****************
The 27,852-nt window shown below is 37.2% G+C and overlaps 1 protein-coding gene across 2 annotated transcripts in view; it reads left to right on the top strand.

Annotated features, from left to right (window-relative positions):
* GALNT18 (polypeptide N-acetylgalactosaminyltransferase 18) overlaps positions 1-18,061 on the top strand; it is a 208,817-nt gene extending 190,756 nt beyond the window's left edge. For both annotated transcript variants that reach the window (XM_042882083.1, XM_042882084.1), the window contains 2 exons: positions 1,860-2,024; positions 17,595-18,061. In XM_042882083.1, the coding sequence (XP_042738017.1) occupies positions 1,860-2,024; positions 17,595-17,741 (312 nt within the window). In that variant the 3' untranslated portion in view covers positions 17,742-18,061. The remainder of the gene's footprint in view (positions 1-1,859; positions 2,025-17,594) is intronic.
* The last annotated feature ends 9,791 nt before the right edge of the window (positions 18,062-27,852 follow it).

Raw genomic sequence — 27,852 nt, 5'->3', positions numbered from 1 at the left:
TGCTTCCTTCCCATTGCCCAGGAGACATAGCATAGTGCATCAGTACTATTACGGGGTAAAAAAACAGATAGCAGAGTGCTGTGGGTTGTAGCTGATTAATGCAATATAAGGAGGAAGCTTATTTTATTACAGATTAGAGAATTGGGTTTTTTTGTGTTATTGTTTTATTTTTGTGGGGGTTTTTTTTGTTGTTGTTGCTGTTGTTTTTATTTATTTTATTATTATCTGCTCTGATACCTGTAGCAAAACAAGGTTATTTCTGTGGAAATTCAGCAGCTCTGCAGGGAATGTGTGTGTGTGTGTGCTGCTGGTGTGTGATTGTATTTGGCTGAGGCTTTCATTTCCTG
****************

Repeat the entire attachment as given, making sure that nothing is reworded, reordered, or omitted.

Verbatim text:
The 27,852-nt window shown below is 37.2% G+C and overlaps 1 protein-coding gene across 2 annotated transcripts in view; it reads left to right on the top strand.

Annotated features, from left to right (window-relative positions):
* GALNT18 (polypeptide N-acetylgalactosaminyltransferase 18) overlaps positions 1-18,061 on the top strand; it is a 208,817-nt gene extending 190,756 nt beyond the window's left edge. For both annotated transcript variants that reach the window (XM_042882083.1, XM_042882084.1), the window contains 2 exons: positions 1,860-2,024; positions 17,595-18,061. In XM_042882083.1, the coding sequence (XP_042738017.1) occupies positions 1,860-2,024; positions 17,595-17,741 (312 nt within the window). In that variant the 3' untranslated portion in view covers positions 17,742-18,061. The remainder of the gene's footprint in view (positions 1-1,859; positions 2,025-17,594) is intronic.
* The last annotated feature ends 9,791 nt before the right edge of the window (positions 18,062-27,852 follow it).

Raw genomic sequence — 27,852 nt, 5'->3', positions numbered from 1 at the left:
TGCTTCCTTCCCATTGCCCAGGAGACATAGCATAGTGCATCAGTACTATTACGGGGTAAAAAAACAGATAGCAGAGTGCTGTGGGTTGTAGCTGATTAATGCAATATAAGGAGGAAGCTTATTTTATTACAGATTAGAGAATTGGGTTTTTTTGTGTTATTGTTTTATTTTTGTGGGGGTTTTTTTTGTTGTTGTTGCTGTTGTTTTTATTTATTTTATTATTATCTGCTCTGATACCTGTAGCAAAACAAGGTTATTTCTGTGGAAATTCAGCAGCTCTGCAGGGAATGTGTGTGTGTGTGTGCTGCTGGTGTGTGATTGTATTTGGCTGAGGCTTTCATTTCCTG